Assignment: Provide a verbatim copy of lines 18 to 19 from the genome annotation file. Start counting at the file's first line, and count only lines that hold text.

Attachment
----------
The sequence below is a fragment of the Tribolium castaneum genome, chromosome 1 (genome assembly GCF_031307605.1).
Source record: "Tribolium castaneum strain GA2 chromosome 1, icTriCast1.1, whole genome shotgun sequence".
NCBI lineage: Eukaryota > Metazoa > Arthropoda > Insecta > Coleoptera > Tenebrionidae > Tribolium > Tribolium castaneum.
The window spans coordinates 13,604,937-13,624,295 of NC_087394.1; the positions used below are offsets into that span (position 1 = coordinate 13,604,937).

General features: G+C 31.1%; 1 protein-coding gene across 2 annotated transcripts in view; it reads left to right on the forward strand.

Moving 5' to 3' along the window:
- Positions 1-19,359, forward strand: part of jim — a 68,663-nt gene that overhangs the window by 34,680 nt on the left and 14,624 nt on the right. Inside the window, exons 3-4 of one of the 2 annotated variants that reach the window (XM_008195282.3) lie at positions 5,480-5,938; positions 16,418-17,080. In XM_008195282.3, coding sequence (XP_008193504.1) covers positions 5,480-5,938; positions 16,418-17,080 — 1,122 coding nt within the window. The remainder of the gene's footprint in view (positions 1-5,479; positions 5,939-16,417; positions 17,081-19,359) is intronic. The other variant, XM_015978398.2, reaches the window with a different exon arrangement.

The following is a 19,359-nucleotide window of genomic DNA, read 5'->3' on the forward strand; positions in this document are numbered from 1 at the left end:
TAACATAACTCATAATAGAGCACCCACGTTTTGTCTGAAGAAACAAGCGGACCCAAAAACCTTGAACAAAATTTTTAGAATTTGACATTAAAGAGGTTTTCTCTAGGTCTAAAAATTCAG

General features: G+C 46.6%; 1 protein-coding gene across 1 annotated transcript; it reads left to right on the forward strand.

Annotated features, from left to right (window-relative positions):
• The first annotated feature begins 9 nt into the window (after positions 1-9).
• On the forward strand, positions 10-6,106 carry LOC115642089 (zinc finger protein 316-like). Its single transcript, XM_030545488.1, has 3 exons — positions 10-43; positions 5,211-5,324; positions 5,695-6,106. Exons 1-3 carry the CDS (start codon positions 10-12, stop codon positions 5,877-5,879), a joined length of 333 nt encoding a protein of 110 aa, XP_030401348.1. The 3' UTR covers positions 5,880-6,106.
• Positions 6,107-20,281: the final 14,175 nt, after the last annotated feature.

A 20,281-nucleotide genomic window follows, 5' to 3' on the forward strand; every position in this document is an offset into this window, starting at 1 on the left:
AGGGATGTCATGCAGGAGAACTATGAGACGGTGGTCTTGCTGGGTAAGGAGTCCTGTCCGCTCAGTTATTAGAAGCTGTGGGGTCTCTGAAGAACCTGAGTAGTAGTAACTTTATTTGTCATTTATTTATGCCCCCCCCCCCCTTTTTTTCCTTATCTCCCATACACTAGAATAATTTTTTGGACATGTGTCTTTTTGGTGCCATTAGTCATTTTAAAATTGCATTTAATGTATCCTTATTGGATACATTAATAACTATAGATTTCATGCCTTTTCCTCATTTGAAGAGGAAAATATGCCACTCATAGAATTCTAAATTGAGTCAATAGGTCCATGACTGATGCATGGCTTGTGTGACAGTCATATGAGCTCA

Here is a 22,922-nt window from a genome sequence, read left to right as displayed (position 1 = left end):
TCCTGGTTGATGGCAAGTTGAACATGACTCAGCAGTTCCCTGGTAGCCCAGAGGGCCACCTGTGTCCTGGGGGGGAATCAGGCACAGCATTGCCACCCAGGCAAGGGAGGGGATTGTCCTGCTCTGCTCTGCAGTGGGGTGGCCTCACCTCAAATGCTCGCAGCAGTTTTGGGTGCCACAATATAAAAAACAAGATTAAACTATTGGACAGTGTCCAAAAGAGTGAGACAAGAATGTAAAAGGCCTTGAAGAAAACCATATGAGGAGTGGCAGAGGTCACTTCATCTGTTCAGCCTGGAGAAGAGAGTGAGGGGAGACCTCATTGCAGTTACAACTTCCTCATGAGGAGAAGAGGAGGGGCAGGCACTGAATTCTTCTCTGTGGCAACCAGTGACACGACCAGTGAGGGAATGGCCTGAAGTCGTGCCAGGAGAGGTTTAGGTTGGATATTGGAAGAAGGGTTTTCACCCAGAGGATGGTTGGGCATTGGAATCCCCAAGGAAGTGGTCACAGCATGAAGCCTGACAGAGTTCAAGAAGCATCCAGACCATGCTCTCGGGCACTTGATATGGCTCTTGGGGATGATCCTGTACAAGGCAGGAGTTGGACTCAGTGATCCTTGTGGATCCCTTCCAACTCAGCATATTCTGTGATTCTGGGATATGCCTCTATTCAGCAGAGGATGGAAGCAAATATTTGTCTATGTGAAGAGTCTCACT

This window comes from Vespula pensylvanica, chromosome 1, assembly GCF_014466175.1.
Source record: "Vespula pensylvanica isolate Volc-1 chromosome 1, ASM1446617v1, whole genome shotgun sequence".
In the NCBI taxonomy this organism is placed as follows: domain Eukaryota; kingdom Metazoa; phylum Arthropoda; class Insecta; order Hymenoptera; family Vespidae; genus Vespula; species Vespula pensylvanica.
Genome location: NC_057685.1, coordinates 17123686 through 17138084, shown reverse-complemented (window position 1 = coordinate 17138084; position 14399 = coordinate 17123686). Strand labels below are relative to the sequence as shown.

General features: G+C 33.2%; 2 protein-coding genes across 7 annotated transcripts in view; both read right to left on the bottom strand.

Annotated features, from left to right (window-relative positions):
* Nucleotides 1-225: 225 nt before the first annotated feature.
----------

TCCTGGTTGATGGCAAGTTGAACATGACTCAGCAGTTCCCTGGTAGCCCAGAGGGCCACCTGTGTCCTGGGGGGGAATCAGGCACAGCATTGCCACCCAGGCAAGGGAGGGGATTGTCCTGCTCTGCTCTGCAGTGGGGTGGCCTCACCTCAAATGCTCGCAGCAGTTTTGGGTGCCACAATATAAAAAACAAGATTAAACTATTGGACAGTGTCCAAAAGAGTGAGACAAGAATGTAAAAGGCCTTGAAGAAAACCATATGAGGAGTGGCAGAGGTCACTTCATCTGTTCAGCCTGGAGAAGAGAGTGAGGGGAGACCTCATTGCAGTTACAACTTCCTCATGAGGAGAAGAGGAGGGGCAGGCACTGAATTCTTCTCTGTGGCAACCAGTGACACGACCAGTGAGGGAATGGCCTGAAGTCGTGCCAGGAGAGGTTTAGGTTGGATATTGGAAGAAGGGTTTTCACCCAGAGGATGGTTGGGCATTGGAATCCCCAAGGAAGTGGTCACAGCATGAAGCCTGACAGAGTTCAAGAAGCATCCAGACCATGCTCTCGGGCACTTGATATGGCTCTTGGGGATGATCCTGTACAAGGCAGGAGTTGGACTCAGTGATCCTTGTGGATCCCTTCCAACTCAGCATATTCTGTGATTCTGGGATATGCCTCTATTCAGCAGAGGATGGAAGCAAATATTTGTCTATGTGAAGAGTCTCACT

This window comes from Vespula pensylvanica, chromosome 1, assembly GCF_014466175.1.